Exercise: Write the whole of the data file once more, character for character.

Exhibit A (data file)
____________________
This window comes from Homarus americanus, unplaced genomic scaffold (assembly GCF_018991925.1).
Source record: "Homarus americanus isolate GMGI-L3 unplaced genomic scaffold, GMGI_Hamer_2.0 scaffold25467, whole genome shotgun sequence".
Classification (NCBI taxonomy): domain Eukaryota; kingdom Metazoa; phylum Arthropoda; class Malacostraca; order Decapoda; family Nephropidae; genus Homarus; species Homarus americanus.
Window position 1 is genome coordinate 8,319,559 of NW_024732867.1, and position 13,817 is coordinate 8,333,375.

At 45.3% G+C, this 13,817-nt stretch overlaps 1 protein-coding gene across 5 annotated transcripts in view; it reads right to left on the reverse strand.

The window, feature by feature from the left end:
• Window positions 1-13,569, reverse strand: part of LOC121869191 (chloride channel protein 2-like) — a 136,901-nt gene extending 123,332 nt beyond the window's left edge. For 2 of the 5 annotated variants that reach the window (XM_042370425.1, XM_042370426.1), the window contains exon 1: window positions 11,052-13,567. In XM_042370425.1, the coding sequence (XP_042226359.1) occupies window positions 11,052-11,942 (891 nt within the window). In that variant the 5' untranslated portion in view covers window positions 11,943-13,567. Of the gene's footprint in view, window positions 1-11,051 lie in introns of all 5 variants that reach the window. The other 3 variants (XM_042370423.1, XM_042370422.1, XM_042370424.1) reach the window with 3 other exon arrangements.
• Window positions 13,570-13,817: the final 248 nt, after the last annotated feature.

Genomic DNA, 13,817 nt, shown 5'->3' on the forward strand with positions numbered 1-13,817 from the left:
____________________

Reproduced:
This window comes from Homarus americanus, unplaced genomic scaffold (assembly GCF_018991925.1).
Source record: "Homarus americanus isolate GMGI-L3 unplaced genomic scaffold, GMGI_Hamer_2.0 scaffold25467, whole genome shotgun sequence".
Classification (NCBI taxonomy): domain Eukaryota; kingdom Metazoa; phylum Arthropoda; class Malacostraca; order Decapoda; family Nephropidae; genus Homarus; species Homarus americanus.
Window position 1 is genome coordinate 8,319,559 of NW_024732867.1, and position 13,817 is coordinate 8,333,375.

At 45.3% G+C, this 13,817-nt stretch overlaps 1 protein-coding gene across 5 annotated transcripts in view; it reads right to left on the reverse strand.

The window, feature by feature from the left end:
• Window positions 1-13,569, reverse strand: part of LOC121869191 (chloride channel protein 2-like) — a 136,901-nt gene extending 123,332 nt beyond the window's left edge. For 2 of the 5 annotated variants that reach the window (XM_042370425.1, XM_042370426.1), the window contains exon 1: window positions 11,052-13,567. In XM_042370425.1, the coding sequence (XP_042226359.1) occupies window positions 11,052-11,942 (891 nt within the window). In that variant the 5' untranslated portion in view covers window positions 11,943-13,567. Of the gene's footprint in view, window positions 1-11,051 lie in introns of all 5 variants that reach the window. The other 3 variants (XM_042370423.1, XM_042370422.1, XM_042370424.1) reach the window with 3 other exon arrangements.
• Window positions 13,570-13,817: the final 248 nt, after the last annotated feature.

Genomic DNA, 13,817 nt, shown 5'->3' on the forward strand with positions numbered 1-13,817 from the left: